So it is a wonderful surprise to see that there is at least one work done at Walt Disney World that had actually appeared in one of these journals:
Title: Bottlenose dolphins perceive object features through echolocation
Authors: Heidi E. Harley[1,2], Erika A. Putman and Herbert L. Roitblat
1. New College of Florida, Division of Social Sciences, 5700 N. Tamiami Trail, Sarasota, Florida 34243, USA
2. Animal Programs, Walt Disney World Resort, Epcot's The Living Seas, EC TRL W-251, P.O. Box 10,000, Lake Buena Vista, Florida 32830, USA
3. DolphinSearch, Inc., 474 E. Main Street, Ventura, California 93001, USA
Nature, v.424, p.667 (2003).
Abstract: How organisms (including people) recognize distant objects is a fundamental question1. The correspondence between object characteristics (distal stimuli), like visual shape, and sensory characteristics (proximal stimuli), like retinal projection, is ambiguous. The view that sensory systems are 'designed' to 'pick up' ecologically useful information is vague about how such mechanisms might work2. In echolocating dolphins, which are studied as models for object recognition sonar systems, the correspondence between echo characteristics and object characteristics is less clear3. Many cognitive scientists assume that object characteristics are extracted from proximal stimuli, but evidence for this remains ambiguous. For example, a dolphin may store 'sound templates' in its brain and identify whole objects by listening for a particular sound. Alternatively, a dolphin's brain may contain algorithms, derived through natural endowments or experience or both, which allow it to identify object characteristics based on sounds. The standard method used to address this question in many species4, 5, 6, 7 is indirect and has led to equivocal results with dolphins8, 9, 10. Here we outline an appropriate method and test it to show that dolphins extract object characteristics directly from echoes.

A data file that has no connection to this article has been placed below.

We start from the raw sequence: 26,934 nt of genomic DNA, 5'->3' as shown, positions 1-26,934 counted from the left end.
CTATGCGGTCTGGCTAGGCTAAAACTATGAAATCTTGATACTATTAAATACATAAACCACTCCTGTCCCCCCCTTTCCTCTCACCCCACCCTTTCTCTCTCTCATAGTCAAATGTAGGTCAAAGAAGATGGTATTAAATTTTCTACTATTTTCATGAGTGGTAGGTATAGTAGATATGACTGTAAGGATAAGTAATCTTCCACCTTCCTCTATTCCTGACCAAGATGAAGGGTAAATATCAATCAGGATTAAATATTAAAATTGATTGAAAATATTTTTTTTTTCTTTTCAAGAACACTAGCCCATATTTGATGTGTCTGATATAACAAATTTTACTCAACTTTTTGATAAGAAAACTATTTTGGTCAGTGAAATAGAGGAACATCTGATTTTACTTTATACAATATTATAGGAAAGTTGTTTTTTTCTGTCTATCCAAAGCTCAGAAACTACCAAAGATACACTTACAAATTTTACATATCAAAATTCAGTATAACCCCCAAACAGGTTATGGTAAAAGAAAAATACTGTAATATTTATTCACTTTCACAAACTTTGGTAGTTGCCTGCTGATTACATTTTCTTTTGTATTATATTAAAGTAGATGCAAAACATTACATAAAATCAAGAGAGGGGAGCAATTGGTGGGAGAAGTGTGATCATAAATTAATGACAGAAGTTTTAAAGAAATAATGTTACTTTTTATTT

What was amusing was that they showed a picture of three of the items used in this experiment as the "stimulus" objects. One was a wine bottle opener, another was an object shaped like an apple, and the last one was this plastic thingy in the shape of Mickey Mouse head! Only in Disney!!